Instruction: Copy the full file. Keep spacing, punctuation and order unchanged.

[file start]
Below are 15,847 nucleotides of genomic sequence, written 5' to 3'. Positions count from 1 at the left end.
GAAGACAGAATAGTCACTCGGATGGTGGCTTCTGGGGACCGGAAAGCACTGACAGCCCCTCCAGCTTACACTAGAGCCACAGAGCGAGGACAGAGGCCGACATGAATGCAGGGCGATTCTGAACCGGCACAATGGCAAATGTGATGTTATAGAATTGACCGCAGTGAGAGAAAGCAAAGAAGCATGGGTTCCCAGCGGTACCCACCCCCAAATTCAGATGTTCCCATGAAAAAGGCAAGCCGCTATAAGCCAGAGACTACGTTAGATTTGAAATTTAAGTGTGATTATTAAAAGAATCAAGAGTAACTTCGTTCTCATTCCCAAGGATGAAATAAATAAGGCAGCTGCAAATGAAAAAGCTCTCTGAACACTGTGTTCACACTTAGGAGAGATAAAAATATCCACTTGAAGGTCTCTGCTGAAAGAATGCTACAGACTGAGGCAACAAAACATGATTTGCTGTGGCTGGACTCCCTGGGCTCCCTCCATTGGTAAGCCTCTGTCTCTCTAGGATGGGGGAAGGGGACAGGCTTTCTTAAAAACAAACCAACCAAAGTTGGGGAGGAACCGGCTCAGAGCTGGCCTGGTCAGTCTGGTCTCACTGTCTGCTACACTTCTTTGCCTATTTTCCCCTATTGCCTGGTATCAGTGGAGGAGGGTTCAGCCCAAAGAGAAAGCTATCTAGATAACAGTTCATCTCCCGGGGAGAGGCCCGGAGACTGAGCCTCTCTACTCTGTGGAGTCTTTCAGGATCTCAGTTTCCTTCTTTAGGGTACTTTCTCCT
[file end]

Below are 15,847 nucleotides of genomic sequence, written 5' to 3'. Positions count from 1 at the left end.
GAAGACAGAATAGTCACTCGGATGGTGGCTTCTGGGGACCGGAAAGCACTGACAGCCCCTCCAGCTTACACTAGAGCCACAGAGCGAGGACAGAGGCCGACATGAATGCAGGGCGATTCTGAACCGGCACAATGGCAAATGTGATGTTATAGAATTGACCGCAGTGAGAGAAAGCAAAGAAGCATGGGTTCCCAGCGGTACCCACCCCCAAATTCAGATGTTCCCATGAAAAAGGCAAGCCGCTATAAGCCAGAGACTACGTTAGATTTGAAATTTAAGTGTGATTATTAAAAGAATCAAGAGTAACTTCGTTCTCATTCCCAAGGATGAAATAAATAAGGCAGCTGCAAATGAAAAAGCTCTCTGAACACTGTGTTCACACTTAGGAGAGATAAAAATATCCACTTGAAGGTCTCTGCTGAAAGAATGCTACAGACTGAGGCAACAAAACATGATTTGCTGTGGCTGGACTCCCTGGGCTCCCTCCATTGGTAAGCCTCTGTCTCTCTAGGATGGGGGAAGGGGACAGGCTTTCTTAAAAACAAACCAACCAAAGTTGGGGAGGAACCGGCTCAGAGCTGGCCTGGTCAGTCTGGTCTCACTGTCTGCTACACTTCTTTGCCTATTTTCCCCTATTGCCTGGTATCAGTGGAGGAGGGTTCAGCCCAAAGAGAAAGCTATCTAGATAACAGTTCATCTCCCGGGGAGAGGCCCGGAGACTGAGCCTCTCTACTCTGTGGAGTCTTTCAGGATCTCAGTTTCCTTCTTTAGGGTACTTTCTCCT